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Showing posts from July, 2014

Cute as a Button

I am not a big fan of peppers. But walking down the vegetable market last week, I saw this guy with a basket full of small chilli peppers. On second glance, they turned out to be not chillies but miniature versions of bell peppers. And they looked too cute to pass up so I bought myself a mixed bag of red and yellow peppers. Without any idea whatsoever on what to make of them.


Since the peppers were really tiny, I thought I'd keep them whole and bake them. So first off, I washed the peppers and cut the tops off. Using a small knife, I removed the seeds and hollowed out the peppers. I then brushed the outside of the peppers with olive oil. Next up - the stuffing. It's made by mixing up 1/4 cup paneer (you can also use ricotta) and 1/4 cup grated cheddar. To the cheese mix, I added fresh ground pepper and a generous helping of dry oregano. You should check the mix at this stage to see if it needs any salt. You will need only a tiny amount of filling for each pepper - use a small…

Peaches and Cream

June is my favourite month to live in Bombay. That's when all the stone fruits show up at the same time. So whether you like eating fruits as is or baking them into pies and crumbles, you are spoilt for choice with plums, peaches, cherries, litchis and apricots. This year, with the monsoons getting delayed, we are getting all the goodies right into July. And the weather's just perfect to turn them into warm crumbles.

One trouble I've had with baking crumbles in the past has been all the liquid in the fruit that seeps up and makes the crust soggy. So I decided to try this new experiment. I baked the fruit and the crumble layers separately.
For the peach layer, select 2 ripe peaches. Heat half a saucepan of water until it is boiling. Pop the peaches in water for about 15-20 seconds. Remove with a slotted spoon and use a knife to peel the skin. It should slip off nicely. Cut the peeled peaches into half, remove the stone and dice into small cubes. Put the peaches in an ovenp…

Beetroot Risotto

I often take cooking inspiration from restaurant dishes. Sometimes I eat a great dish and instantly find a way to recreate it at home. Other times, the memory stays at the back of my head for months until I find the right way to cook that meal again. One such memory was a beetroot risotto I ate at Heston's The Fat Duck. In true mad science way, Heston's risotto is covered with a radish carpaccio and topped with beet chips and frozen sour cream pellets. I knew I would never replicate that, but I wanted to bring the deep pink of a beet to my risotto.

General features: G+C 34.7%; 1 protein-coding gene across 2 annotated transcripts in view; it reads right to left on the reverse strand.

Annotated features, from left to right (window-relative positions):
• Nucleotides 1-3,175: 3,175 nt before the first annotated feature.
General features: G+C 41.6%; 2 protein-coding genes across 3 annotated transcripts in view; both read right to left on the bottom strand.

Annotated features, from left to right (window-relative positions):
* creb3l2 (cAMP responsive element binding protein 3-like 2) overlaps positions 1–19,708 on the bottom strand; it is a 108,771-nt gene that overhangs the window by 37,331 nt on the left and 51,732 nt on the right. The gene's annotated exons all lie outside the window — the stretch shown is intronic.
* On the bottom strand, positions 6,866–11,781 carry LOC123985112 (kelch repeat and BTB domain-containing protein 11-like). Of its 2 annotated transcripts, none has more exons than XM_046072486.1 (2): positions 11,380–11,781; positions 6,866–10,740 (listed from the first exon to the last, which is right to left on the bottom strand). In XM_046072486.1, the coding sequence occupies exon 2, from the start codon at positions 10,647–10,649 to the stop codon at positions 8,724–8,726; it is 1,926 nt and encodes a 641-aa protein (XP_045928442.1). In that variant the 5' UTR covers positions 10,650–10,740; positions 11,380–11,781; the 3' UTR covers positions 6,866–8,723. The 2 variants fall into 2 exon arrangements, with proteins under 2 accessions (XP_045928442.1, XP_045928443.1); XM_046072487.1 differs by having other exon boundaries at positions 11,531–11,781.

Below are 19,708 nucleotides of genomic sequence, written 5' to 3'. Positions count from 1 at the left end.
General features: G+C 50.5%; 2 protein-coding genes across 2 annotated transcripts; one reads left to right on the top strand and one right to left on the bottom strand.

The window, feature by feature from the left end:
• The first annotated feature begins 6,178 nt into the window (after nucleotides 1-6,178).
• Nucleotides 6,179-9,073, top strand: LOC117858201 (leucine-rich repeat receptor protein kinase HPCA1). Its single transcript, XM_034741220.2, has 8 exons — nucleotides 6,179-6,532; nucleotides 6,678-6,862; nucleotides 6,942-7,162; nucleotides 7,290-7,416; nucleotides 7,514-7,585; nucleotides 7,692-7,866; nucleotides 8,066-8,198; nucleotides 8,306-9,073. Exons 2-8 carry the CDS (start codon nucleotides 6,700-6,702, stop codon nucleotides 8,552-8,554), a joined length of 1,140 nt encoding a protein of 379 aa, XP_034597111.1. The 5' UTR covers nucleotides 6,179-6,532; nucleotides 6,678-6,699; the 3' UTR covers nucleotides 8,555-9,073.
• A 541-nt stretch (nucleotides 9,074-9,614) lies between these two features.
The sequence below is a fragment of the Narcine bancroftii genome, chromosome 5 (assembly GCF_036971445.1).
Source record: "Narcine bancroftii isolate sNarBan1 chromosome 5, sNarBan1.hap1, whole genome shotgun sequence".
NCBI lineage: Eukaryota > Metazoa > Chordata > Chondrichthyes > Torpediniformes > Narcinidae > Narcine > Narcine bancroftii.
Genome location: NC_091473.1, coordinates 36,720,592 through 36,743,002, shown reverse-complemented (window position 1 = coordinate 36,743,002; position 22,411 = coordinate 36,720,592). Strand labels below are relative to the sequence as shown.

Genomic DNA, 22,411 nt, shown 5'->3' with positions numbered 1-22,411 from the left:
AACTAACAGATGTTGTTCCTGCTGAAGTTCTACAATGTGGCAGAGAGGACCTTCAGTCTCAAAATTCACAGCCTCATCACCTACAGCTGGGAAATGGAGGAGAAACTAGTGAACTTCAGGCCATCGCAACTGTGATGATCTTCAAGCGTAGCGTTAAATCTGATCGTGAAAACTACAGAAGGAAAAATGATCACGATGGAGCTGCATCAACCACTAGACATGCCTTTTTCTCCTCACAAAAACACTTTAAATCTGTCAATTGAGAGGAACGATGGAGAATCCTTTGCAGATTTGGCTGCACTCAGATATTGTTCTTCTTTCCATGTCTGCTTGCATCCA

For my take on the beet risotto, I first peeled a small beet and roughly chopped it in cubes. Boiled it until it was cooked through. This cooked beet went into a blender alongwith a cup of water, a hearty pinch of salt and a handful of fresh thyme leaves. Once everything was combined into a thick puree, I added another 1 1/2 cups of water to create a thin beet stock. Since the stock needs to be warm while you are cooking risotto, I…

A Food Challenge from Home

One of the most fun things about the blogging world is all the contests and challenges that only blogging insiders know about and participate in. Back when I was a more enthusiastic blogger, I’ve participated in everything from microwave cooking challenges to the very scary daring bakers. For a while, I even ran a challenge of my own. But somewhere along the line, I got lazy and it’s been more than a few months that I have cooked for a challenge, let alone hosted one.

One of my favourites, back when I used to do these events, was the Indian Cooking Challenge run by my oldest friend in the blogging world – Srivalli. I’ve contributed my mum’s recipes for a couple of challenges in the past. Then, last month, Srivalli decided to throw a challenge of her own that comes all the way from home. It was Amritsari Kulcha and lazy or not, this is one challenge I was determined to participate in. So even though it’s a month late, I did create the Amritsari Kulchas.

Kulchas are stuffed flatbreads …